For 3rd Yr., Hennepin Cty. Officials Return Portion of Pay

Employees and commissioners have helped the county save approximately $4.4 million in the past two years through voluntary unpaid leaves and returned pay.

The Hennepin County Board of Commissioners has, for the third consecutive year, approved measures to allow the county’s elected officials to voluntarily return a portion of their salaries, the county announced Wednesday.

The county has saved nearly $4.4 million in the past two years, mainly due to employees taking voluntary unpaid absences.

Since 2009, the county has encouraged its employees to voluntarily take leave without pay—an average of 20 hours per year—in order to address tight budgets. In 2011, participating employees helped the county save approximately $1.9 million by taking unpaid leaves; in 2010, that amount totaled nearly $2.5 million, the county said.

However, a Minnesota statute doesn’t allow the county’s elected officials, which include its commissioners, to take unpaid leaves. As a result, elected officials have, for the last two years, had the option to return the equivalent of 20 hours of their pay to the county.

On July 24, all six members of the board voted unanimously in favor of returning that same portion of their 2011 salaries.

Mike Opat, chair of the Hennepin County Board of Commissioners, told Twin Cities Business on Thursday that the commissioners’ returns have amounted to roughly $2,000 per year and thus represent a small portion of the total amount that employees have helped save in recent years.

“We recognize the value of staff taking leave without pay,” Opat said in a statement. “We arrived at this strategy—basically in the form of a gift to the county, which is permitted by statute—so that we could give back a portion of our salaries as well to address the deficit.”

Meanwhile, no commissioner or employee has received a raise since 2008. Opat said that Hennepin County is one of few entities in the state that have adopted such cost-saving measures.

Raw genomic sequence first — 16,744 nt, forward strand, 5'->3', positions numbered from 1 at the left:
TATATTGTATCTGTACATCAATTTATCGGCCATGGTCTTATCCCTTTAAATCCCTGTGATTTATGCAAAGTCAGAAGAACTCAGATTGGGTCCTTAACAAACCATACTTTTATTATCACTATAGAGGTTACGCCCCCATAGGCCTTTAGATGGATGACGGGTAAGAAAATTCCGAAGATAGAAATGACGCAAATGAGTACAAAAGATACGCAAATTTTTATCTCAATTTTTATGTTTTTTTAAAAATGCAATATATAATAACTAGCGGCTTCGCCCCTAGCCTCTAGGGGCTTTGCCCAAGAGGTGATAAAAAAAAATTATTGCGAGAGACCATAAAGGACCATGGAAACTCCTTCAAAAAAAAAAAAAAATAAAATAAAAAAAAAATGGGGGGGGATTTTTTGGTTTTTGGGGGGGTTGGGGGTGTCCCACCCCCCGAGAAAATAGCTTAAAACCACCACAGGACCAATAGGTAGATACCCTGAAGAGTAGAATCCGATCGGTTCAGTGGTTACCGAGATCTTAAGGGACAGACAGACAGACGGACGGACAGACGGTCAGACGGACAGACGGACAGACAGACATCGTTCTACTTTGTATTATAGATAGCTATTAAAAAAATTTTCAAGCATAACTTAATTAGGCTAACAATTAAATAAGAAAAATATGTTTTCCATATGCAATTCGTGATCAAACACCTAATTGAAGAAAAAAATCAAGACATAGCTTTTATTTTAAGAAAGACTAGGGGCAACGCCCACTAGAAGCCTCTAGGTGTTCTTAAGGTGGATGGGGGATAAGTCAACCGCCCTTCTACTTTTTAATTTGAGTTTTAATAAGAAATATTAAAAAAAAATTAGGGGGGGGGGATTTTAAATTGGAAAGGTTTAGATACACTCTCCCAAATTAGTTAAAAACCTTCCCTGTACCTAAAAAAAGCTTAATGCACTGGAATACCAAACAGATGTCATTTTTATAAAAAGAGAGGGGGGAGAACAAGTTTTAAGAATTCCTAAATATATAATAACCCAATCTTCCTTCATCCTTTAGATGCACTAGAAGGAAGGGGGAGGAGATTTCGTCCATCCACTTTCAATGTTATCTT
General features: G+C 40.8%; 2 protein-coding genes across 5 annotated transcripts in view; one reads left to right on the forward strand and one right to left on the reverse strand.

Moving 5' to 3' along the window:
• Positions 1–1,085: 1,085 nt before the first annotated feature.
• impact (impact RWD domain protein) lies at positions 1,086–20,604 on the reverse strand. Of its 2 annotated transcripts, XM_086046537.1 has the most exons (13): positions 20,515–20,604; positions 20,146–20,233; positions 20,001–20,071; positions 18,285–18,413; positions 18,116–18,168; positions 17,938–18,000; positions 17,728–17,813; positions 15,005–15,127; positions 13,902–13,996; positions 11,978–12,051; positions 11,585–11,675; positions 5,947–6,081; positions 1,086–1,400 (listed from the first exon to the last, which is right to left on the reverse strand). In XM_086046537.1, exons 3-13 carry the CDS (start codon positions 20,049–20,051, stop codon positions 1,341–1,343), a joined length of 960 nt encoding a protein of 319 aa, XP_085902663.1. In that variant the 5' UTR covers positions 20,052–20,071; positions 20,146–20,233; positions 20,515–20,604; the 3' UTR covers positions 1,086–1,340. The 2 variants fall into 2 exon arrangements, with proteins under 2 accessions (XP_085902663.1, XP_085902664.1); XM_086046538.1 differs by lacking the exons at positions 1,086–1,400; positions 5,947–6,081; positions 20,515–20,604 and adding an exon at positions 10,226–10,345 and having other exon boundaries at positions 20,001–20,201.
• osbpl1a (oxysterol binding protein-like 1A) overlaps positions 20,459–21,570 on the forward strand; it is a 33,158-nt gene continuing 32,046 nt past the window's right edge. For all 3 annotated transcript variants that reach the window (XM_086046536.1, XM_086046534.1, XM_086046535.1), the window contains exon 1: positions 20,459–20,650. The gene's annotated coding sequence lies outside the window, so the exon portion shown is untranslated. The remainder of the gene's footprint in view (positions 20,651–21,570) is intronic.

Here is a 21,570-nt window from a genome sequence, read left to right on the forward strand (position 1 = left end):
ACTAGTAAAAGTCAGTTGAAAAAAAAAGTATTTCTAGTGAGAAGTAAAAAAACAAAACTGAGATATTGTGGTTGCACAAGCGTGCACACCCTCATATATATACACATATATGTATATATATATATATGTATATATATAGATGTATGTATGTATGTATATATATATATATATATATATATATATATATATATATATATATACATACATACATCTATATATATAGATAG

—Nataleeya Boss
([email protected])

Pat Murray of Murray’s Steakhouse Dies at 72

Pat Murray, son of the restaurant’s founders, died Monday at his home in Lake Elmo.

Pat Murray, owner of iconic downtown steakhouse Murray’s Restaurant, has died.

“In this time of transition, we regret to inform that Pat Murray, beloved son of founders Marie and Art Murray, passed away yesterday,” the restaurant wrote Tuesday on its Facebook page. “He will be deeply missed.”

Murray, age 72, died at his home in Lake Elmo, according to a report by the Star Tribune. He was diagnosed with bladder cancer last year.

Murray’s parents opened the restaurant on Sixth Street in 1946, and he joined them in running the business in 1960. The restaurant is known to many for its turquoise façade with a giant image of the restaurant’s iconic “silver butter knife steak.”

The restaurant has attracted many members of Minnesota’s professional sports teams, politicians like Hubert Humphrey and Walter Mondale, and celebrities including Billy Joel and Harrison Ford, according to the Star Tribune.

Murray’s children, Tim, Jill, and James, now run the family-owned restaurant, which closed at the end of July to undergo significant renovations. It will reopen in September. (For in-depth details on the history of Murray’s and its upcoming renovation, watch for the September issue of Twin Cities Business, which will hit newsstands later this month.)